You know the proverb, "Der frühe Vogel fängt den Wurm" (The early bird catches the worm). That's actually an English proverb that's just as popular in the US. After 1945, with the onslaught of Americanisms, it permeated the German language so much that statistically speaking both the German and English proverbs are used equally. I have the feeling that the German youth are just sick and tired of the silly Morgenstunde proverb. But they mean the same thing.

When you research the origins of proverbs, where do you start?

Proverbs are ubiquitous. In my own career path, that's given me the opportunity in my chosen home, America, to do more than narrow German language studies, since proverbs give me a key to all areas - from art history, anthropology, literary history and cultural history to journalism and communications.

Symbolic image of a head with a hole in it, Copyright: Colourbox

Proverbs are used in researching mental health

You could take any topic and ask which role proverbs play - even schizophrenia research. Proverbs are increasingly being used for schizophrenia, Alzheimer, and so forth, to find out what metaphors do to our brains.

Journalists also like to work with proverbs because they know that we know them - and then they play around with them. That's a phenomenon I once called "anti-proverb."

Günter Grass unfortunately passed away recently, but you could also look at his works and examine the role proverbs play.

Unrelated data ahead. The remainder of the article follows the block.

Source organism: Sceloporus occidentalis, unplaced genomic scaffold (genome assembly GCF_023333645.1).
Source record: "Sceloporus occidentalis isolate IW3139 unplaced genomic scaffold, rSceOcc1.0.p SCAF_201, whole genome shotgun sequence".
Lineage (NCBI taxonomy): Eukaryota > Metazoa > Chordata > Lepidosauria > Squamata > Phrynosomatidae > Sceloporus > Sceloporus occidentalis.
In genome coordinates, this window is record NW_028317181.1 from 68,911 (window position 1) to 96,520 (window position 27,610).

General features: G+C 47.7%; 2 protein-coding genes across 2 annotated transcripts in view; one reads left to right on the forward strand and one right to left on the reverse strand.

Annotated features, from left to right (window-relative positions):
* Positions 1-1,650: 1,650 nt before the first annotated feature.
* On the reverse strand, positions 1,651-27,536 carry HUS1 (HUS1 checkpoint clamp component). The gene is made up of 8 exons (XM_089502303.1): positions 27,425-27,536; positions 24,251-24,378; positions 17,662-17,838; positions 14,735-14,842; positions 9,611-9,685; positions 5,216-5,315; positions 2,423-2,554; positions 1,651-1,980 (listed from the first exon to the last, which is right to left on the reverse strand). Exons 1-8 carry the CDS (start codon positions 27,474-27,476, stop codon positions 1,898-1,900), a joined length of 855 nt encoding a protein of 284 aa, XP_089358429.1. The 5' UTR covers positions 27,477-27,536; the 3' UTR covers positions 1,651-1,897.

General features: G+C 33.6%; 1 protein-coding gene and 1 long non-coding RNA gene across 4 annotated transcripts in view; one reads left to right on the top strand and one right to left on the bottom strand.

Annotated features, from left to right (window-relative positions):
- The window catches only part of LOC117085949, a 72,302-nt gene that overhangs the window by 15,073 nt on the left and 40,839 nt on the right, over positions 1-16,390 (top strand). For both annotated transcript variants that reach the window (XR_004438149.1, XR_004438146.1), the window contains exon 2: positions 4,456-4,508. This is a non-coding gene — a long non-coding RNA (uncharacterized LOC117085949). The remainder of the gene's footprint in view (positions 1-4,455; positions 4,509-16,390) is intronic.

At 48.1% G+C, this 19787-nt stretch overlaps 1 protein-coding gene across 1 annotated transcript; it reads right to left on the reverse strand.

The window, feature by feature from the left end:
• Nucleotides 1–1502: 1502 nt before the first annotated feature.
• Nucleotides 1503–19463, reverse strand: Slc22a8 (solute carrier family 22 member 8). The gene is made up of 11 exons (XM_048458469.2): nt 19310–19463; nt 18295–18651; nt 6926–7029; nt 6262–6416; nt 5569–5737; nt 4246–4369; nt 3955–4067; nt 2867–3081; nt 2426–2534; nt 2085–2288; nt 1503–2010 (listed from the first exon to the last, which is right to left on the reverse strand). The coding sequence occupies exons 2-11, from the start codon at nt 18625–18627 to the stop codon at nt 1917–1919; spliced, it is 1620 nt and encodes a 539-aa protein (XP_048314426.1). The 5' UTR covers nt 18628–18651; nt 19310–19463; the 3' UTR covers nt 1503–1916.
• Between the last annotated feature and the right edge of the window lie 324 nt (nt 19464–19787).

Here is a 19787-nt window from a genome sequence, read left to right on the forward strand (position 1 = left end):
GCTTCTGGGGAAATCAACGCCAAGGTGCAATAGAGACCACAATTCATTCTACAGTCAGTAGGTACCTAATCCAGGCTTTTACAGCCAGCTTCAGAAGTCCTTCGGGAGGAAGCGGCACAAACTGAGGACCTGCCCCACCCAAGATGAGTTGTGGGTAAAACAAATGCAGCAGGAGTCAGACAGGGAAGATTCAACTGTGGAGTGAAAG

Is it possible to create a proverb? Isn't that basically what ad agencies do?

If you take a look at textbooks for advertising, there's always a chapter on slogan writing. Take "Different strokes for different folks." That's basically a formula that can be replaced with other things: "Different X for different Y."

The largest collection of German proverbs that we have was compiled from 1867 to 1880 by Karl Friedrich Wilhelm Wander and is called "Deutsches Sprichwörter Lexicon." There are 250,000 proverbs in it. But how many does a typical native speaker know? Our passive knowledge incorporates perhaps 300. So how can there be 250,000?

An average proverb contains seven words. I'll take a shorter English example: "No pain, no gain." We'd just need to replace X and Y and we could invent at least another 100 proverbs that use this formula.

Let's say we want to invent a proverb - something like, "No Deutsche Welle, no good entertainment." Then your colleagues would first have to start repeating it.

Then you need a marketing department.

Yes. Every proverb begins as an individual statement. First it's a saying that we attribute to a particular person. Later, we forget who said it. A good example is "Die Axt im Haus erspart den Zimmermann" (literally, an axe in the house spares the carpenter). That came from Friedrich Schiller in "Wilhelm Tell."

Günter Grass is pictured with Willy Brandt in 1976, Copyright: picture-alliance/dpa/D. Klar.

Günter Grass (left) is pictured with Willy Brandt in 1976

What are some sayings that could graduate to proverbs in 50 years?